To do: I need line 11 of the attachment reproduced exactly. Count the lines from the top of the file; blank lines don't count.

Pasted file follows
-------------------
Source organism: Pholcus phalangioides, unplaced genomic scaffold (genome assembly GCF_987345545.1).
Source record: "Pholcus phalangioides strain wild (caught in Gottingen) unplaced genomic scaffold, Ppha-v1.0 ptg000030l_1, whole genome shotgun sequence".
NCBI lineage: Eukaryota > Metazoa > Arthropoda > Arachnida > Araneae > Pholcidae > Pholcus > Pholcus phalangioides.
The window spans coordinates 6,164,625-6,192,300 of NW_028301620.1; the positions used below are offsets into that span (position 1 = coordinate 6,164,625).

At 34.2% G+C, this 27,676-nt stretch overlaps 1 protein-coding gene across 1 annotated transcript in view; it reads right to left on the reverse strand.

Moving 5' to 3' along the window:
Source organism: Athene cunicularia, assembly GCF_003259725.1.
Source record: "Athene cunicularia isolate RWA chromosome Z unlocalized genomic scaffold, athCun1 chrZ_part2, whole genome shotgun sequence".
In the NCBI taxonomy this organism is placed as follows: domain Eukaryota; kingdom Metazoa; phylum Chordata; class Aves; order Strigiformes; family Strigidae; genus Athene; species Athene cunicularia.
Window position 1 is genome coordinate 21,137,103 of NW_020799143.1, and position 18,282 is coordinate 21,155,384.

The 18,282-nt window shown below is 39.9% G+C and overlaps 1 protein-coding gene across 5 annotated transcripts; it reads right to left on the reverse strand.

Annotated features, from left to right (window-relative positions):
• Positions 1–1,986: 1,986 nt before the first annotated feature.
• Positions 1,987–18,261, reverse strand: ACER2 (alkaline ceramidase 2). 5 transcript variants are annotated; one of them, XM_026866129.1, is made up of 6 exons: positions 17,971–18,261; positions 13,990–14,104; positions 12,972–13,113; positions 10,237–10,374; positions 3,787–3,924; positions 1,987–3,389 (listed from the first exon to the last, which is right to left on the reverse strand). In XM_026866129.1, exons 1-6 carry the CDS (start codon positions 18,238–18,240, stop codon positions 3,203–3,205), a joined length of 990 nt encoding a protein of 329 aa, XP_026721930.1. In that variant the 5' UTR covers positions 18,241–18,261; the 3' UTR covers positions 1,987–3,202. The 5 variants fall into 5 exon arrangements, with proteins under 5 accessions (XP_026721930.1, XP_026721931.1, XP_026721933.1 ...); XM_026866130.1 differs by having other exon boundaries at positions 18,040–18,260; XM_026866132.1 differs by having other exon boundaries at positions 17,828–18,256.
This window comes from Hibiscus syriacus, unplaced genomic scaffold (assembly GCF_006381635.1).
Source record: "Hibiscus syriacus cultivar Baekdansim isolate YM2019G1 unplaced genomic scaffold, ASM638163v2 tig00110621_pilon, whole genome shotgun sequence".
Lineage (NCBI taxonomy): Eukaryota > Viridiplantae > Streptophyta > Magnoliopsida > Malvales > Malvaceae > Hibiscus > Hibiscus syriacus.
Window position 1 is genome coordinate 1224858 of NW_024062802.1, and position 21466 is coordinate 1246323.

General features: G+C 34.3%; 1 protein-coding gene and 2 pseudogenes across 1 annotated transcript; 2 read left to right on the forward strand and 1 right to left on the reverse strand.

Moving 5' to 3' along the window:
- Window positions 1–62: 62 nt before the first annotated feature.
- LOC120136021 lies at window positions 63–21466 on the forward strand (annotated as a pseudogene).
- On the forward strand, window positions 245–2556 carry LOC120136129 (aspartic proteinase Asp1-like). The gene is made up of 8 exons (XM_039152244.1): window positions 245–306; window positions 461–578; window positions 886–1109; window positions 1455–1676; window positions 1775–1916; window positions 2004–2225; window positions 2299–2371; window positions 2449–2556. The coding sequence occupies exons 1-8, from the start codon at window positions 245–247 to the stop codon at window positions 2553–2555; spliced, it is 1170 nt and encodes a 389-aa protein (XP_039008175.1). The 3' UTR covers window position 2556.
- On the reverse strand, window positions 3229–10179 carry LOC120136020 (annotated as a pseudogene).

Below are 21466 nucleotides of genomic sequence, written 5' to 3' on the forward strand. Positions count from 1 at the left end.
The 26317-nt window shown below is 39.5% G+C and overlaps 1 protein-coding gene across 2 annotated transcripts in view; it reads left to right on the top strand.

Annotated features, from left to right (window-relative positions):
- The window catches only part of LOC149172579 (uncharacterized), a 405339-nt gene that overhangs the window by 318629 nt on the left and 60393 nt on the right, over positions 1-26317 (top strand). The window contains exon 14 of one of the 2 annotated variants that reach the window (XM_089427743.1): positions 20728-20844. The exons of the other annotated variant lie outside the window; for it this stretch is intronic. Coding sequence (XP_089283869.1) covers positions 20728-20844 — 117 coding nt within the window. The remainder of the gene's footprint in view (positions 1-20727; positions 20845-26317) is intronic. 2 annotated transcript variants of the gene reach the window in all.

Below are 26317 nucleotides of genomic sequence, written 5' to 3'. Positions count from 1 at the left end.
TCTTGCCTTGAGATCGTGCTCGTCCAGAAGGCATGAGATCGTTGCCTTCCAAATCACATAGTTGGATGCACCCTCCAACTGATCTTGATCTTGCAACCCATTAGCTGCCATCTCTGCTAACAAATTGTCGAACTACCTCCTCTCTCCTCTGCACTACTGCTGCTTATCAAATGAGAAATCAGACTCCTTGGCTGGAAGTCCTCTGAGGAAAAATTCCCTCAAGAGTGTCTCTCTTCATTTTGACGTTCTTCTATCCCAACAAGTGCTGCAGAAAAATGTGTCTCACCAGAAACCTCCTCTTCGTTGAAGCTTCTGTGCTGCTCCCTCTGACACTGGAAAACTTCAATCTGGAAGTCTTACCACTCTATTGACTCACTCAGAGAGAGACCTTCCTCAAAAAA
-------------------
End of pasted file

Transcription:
The 18,282-nt window shown below is 39.9% G+C and overlaps 1 protein-coding gene across 5 annotated transcripts; it reads right to left on the reverse strand.